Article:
| 8 October 2010
Battle to save the Louisiana State University mounds
The battle for the preservation of Louisiana State University mounds has been won by football fans for now. LSU administrators opted to remove ropes and poles which had been barricading the historic native American mounds on school grounds for safety reasons, LSU associate vice chancellor for communications Herb Vincent said. Fans and children had overcome the barriers the week before the first home football game. This decision came less than two weeks after LSU announced plans to block off what are commonly known as the 'Indian Mounds' for preservation purposes on high-traffic football game days. LSU archeologists and anthropologists who were out protecting the mounds and handing out literature said they felt abandoned by the LSU administration.
Rebecca Saunders, archaeology professor and associate curator of the LSU Museum of Natural Science, said the preservationists were 'dumbfounded' the barricades were removed by the university without their knowledge. "It certainly is not very honorable and it doesn't teach the students a good lesson when they put in all this work," Saunders said of the protection and education efforts. "It certainly never occurred to us we'd meet this kind of resistance."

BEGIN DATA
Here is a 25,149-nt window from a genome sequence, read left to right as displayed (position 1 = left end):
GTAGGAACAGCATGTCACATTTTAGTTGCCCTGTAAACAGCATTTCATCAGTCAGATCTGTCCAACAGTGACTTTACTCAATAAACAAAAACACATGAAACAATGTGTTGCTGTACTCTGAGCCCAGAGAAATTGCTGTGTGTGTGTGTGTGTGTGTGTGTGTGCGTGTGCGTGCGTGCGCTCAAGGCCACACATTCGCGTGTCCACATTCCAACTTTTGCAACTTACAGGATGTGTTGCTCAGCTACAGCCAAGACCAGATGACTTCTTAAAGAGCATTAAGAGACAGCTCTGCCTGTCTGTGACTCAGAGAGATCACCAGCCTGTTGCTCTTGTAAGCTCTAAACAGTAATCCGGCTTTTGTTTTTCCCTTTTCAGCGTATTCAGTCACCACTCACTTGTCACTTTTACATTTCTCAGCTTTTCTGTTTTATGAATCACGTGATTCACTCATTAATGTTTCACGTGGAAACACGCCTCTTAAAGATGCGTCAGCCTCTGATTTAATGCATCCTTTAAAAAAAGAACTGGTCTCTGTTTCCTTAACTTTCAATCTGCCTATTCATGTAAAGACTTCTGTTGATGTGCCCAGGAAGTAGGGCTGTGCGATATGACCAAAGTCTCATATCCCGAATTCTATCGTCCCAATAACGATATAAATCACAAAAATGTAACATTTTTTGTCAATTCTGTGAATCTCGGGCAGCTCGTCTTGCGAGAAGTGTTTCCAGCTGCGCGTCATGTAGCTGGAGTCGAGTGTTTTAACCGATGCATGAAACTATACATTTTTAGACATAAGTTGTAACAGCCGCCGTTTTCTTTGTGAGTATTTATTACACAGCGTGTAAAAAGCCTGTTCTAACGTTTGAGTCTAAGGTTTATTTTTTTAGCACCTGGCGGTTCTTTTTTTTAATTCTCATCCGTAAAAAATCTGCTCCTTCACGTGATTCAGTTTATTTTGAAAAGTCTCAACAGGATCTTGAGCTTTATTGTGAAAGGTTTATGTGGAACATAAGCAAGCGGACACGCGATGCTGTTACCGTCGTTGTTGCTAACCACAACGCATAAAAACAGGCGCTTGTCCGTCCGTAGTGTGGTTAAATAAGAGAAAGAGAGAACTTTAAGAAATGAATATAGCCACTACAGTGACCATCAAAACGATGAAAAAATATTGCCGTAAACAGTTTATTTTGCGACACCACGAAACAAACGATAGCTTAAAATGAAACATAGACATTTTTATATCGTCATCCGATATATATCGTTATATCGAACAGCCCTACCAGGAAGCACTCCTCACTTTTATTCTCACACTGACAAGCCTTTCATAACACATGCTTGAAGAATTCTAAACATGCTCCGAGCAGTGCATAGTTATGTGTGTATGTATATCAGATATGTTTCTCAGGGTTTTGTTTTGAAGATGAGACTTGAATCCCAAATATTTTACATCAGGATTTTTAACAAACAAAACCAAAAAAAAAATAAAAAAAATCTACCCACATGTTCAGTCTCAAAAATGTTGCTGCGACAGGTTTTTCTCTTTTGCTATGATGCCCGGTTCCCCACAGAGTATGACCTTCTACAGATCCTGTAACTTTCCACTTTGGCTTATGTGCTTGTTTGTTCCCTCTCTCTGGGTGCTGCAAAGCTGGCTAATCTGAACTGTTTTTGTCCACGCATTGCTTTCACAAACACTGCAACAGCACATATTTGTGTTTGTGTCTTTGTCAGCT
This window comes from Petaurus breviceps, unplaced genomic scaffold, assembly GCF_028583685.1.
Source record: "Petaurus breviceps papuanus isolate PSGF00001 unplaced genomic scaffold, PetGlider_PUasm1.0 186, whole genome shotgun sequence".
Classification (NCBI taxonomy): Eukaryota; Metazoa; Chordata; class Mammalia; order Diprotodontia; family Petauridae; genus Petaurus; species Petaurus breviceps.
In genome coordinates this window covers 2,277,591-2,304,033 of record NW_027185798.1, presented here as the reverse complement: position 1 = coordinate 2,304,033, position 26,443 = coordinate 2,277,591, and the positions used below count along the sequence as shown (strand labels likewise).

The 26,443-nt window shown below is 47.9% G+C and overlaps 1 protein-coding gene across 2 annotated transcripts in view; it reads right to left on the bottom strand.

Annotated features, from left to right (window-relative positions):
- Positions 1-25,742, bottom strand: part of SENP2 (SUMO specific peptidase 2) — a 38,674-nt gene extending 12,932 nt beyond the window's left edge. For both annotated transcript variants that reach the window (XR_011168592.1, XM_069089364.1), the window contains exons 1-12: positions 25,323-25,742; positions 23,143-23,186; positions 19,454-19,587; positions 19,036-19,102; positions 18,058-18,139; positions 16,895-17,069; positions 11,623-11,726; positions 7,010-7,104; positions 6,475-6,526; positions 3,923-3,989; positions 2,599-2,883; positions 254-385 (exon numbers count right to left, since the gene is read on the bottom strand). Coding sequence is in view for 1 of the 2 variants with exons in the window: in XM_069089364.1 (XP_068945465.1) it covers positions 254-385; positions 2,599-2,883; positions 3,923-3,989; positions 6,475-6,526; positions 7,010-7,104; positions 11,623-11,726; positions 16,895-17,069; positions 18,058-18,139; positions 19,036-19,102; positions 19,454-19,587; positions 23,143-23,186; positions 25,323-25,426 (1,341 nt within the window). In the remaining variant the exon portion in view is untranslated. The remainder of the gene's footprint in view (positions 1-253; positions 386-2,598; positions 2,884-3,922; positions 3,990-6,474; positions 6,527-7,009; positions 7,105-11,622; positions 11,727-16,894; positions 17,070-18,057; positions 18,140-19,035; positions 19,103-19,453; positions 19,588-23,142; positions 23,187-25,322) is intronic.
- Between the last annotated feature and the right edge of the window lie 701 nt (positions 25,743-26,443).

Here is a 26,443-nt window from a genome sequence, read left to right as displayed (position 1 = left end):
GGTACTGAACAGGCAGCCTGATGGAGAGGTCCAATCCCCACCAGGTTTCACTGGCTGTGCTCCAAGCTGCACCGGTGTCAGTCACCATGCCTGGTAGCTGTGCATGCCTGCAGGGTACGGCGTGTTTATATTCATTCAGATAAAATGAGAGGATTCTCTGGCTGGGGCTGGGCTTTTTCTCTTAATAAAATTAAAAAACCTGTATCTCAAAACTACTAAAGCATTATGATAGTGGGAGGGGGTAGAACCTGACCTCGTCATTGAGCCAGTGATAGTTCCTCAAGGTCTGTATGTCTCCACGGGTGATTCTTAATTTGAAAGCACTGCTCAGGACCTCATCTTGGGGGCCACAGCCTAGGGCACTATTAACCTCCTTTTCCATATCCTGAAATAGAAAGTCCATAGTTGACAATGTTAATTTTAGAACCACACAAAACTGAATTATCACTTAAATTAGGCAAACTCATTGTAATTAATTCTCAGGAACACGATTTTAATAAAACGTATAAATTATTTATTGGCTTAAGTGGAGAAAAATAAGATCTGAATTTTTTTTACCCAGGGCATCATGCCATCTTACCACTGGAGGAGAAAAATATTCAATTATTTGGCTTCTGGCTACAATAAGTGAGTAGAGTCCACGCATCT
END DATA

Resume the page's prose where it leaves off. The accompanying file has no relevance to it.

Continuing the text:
The mounds, which are more than 6,000 years old, were made by prehistoric American Indian tribes - they are believed to have been used for ceremonial and marking-point purposes. Rob Mann, southeast regional archaeologist in LSU's geography and anthropology department, said the repeated trouncing, sledding and biking on the mounds, especially on tailgating weekends, is tearing them down. "These mounds are in danger of coming apart," Mann said. "The preservation and protection of these mounds is something we need to be proactive in." Mann said many people obeyed the barricades initially, but that, by the afternoon, a combination of alcohol consumption and growing crowds created a 'critical mass' that resulted in people ignoring the ropes. "Change is not easy," Mann said of traditions of tailgating and children playing by the mounds. "It would be nice if people would not just think of the mounds as big piles of dirt."
Edited from 2the advocate.com (28 September 2010)
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